By Rom Feria
Columbia Law School Professor Tim Wu coined the term “network neutrality” in his Journal on Telecom and High Tech Law paper, “Network Neutrality, Broadband Discrimination,” written when he was a professor at the University of Virginia Law School. Essentially, it defines the network as non-discriminatory, that network service providers (telecommunications companies and internet service providers) must not favor any application, user, content, website, or platform, over any other. How is this realized in the Philippines?
Simply put, there is no such a thing as net neutrality in the Philippines. This is evident from the two duopolies, Smart and Globe. At the onset, the fact that both telcos provide free access to select platforms, websites, contents, and applications, demonstrate that they discriminate against others.
Smart vs Net Neutrality
Let’s take a look at how Smart goes against net neutrality by examining the add-ons it offers.
Smart provides add-on packages for users to access their preferred services, such as YouTube, Facebook, FB Messenger, iFlix, iWantTV, Spinnr, Dubsmash, Vimeo, Dailymotion, Skype, Qik, Viber, Fox+, WhatsApp, and select online games, such as Mobile Legends, Arena of Valor, Clash of Clans, Clash Royale, and Everwing. These are in addition to the free access to Facebook!
Globe vs Net Neutrality
Going by the same observation as Smart’s, Globe provides add-on packages for Facebook, Tumblr, Yahoo, Google, Viber, Snapchat, Instagram, Foursquare, WeChat, Kakao, Pinterest, Sulit, Spotify, Disney Life, YouTube, Netflix, Tribe, HOOQ, Cartoon Network, and games, such as Mobile Legends, Pokemon Go, VainGlory, Marvel Future Fight, Legacy of Discord, Clash of Clans, Clash Royale, Hearthstone, Marvel Contest of Champions, Boom Beach, Hay Day, Candy Crush Saga, Candy Crush Soda, Summoner’s War, Soul Seeker, Dungeon Hunter, and Brave Frontier. And of course, free access to Facebook!
At first glance, these packages, or add-ons, provide a good deal for consumers. However, when you dig deeper, you will find that telcos are influencing you to use these services, over other service that is not on their roster. The business behind these is that telcos have agreements with these services — and yes, it involves money! (Don’t you ever think that telcos are providing these out of the goodness of their hearts!)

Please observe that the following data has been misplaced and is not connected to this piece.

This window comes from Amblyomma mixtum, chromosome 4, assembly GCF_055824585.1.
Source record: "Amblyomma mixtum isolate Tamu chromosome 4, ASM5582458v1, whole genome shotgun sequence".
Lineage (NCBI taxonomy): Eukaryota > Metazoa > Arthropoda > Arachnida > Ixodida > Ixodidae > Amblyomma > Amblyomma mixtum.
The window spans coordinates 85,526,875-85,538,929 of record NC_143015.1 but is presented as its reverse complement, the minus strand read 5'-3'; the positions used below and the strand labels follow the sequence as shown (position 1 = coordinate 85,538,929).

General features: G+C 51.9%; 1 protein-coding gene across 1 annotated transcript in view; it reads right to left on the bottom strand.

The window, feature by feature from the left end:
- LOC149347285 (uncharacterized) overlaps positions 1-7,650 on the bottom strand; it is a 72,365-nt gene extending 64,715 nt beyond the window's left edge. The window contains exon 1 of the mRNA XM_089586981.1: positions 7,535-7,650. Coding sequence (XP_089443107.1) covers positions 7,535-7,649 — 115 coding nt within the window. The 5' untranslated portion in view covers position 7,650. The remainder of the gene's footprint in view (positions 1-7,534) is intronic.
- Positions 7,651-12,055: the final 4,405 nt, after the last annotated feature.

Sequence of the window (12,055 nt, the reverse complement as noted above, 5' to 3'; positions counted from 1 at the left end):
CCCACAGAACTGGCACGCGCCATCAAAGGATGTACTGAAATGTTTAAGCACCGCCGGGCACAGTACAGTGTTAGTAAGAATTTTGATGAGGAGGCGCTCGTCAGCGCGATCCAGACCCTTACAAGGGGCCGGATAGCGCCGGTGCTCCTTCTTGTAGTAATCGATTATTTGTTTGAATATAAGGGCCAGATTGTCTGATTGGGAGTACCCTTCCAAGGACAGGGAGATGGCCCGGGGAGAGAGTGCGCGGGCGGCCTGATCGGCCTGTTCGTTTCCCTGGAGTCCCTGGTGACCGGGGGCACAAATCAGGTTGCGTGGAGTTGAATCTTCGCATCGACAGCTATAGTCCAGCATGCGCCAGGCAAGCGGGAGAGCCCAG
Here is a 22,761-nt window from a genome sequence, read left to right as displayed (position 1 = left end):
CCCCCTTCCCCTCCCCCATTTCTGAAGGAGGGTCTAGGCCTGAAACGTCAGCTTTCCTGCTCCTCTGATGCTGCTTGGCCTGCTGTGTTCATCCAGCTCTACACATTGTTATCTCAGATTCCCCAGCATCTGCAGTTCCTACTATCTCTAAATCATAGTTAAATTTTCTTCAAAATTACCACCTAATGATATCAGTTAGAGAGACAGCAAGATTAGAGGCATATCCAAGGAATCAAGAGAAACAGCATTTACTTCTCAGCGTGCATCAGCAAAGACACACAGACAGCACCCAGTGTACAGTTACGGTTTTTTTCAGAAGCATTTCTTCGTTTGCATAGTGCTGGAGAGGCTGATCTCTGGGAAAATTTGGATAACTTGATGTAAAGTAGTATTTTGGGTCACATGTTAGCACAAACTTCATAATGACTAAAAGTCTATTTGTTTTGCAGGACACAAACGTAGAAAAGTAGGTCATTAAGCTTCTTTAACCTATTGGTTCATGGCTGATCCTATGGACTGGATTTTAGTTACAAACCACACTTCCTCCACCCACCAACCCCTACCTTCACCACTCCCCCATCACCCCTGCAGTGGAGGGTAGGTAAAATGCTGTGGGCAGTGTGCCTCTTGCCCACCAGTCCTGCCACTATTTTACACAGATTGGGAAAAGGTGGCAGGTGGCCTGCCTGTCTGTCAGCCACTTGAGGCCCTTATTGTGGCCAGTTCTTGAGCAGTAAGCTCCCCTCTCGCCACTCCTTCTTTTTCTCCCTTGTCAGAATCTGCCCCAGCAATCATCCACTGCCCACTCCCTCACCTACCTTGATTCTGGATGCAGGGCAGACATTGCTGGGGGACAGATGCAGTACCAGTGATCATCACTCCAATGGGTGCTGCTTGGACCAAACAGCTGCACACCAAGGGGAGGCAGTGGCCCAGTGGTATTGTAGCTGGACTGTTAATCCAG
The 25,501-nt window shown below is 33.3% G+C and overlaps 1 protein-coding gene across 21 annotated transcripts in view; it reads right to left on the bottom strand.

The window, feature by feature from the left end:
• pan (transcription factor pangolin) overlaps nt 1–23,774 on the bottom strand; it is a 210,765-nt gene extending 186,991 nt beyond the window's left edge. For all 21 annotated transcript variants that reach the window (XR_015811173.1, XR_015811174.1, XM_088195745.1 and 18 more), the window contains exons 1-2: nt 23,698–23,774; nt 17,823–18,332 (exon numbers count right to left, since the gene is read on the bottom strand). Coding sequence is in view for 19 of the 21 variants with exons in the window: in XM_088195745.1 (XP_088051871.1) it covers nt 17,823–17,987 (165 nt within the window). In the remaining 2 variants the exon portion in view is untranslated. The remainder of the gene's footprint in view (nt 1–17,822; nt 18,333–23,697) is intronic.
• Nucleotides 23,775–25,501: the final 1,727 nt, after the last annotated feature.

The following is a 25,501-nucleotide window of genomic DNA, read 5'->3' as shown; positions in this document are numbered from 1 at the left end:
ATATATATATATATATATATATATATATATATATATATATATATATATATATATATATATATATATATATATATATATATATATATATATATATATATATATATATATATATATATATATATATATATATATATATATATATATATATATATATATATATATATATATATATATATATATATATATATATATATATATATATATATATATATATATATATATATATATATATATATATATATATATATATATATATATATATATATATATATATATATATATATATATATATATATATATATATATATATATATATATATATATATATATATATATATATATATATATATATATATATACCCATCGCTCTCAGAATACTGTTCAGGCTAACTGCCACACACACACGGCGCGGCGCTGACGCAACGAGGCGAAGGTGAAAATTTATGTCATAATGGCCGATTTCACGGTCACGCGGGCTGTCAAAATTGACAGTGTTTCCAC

Take the case of messaging services. Smart and Globe favors FB Messenger, WeChat, Viber, WhatsApp, Kakao, and Skype, over iMessage, Signal, and other more secure, and more private alternatives. As such, consumers will not be inclined to use services that provide better privacy protection. Whilst there is no reason for telcos not to promote more privacy-oriented messaging services, only one thing is evident — money!
Yes, Smart and Globe need to earn!
Bridging the Digital Divide Myth
Facebook, with the cooperation of Smart and Globe, provide free access to Facebook, under the guise of bridging the digital divide. Sorry to say, but this is not true! Consumers accessing Facebook get their personal information collected. The personal information gets aggregated, used to create you virtual persona, which is then sold by Facebook to advertisers. That 25-year old, female, who lives in Makati City, commutes to work at BGC, uses an Android smartphone, and visits Starbucks regularly, virtual persona is prime target for advertising from Starbucks, Coffee Bean and Tea Leaf, Tim Hortons, Nescafe, you name it! And believe me, these companies pay to get their advertisements viewed by people matching the virtual persona.
Don’t get me started with the ill-effects of using Facebook, too! Heck, I hate it when the telcos and ISPs contribute to the dumbing down of Filipinos. Ask an ordinary Filipino what the internet is, chances are they will only know of Facebook! Sad, but Smart and Globe, you are partly to blame here.
Sorry to say but Facebook, Smart and Globe, are earning off of this. They will not simply shoulder the expense of providing these free service for nothing!
Net Neutrality Now
Telcos and ISPs should remain neutral. They should not discriminate based on type of content, website, service, application, or even user, or not discriminate at all! Network providers must concentrate on provide the best services, and let consumers decide how they are going to use these services. Dictating consumers, by bundling preferred services, platforms, websites, and applications, is simply not fair. It is not fair for our growing start-up environment. How can a new blockchain-based messaging application from an IT start-up from Cebu compete against FB Messenger, when consumers won’t use the new messaging application because it is not free?
Net neutrality will enable our start-up environment to grow and compete on equal grounds. Net neutrality will restore consumer choice, as there won’t be exclusivity. Net neutrality will enable the third and fourth telcos to compete on basic services. Net neutrality is good for consumers.
The government must start investigating net neutrality. The Philippine Competition Commission, along with the Department of Information and Communications Technology, must seriously look at this. Both Senate and Congress must work and ensure that we have a net neutrality law. If India can do it, why can’t we?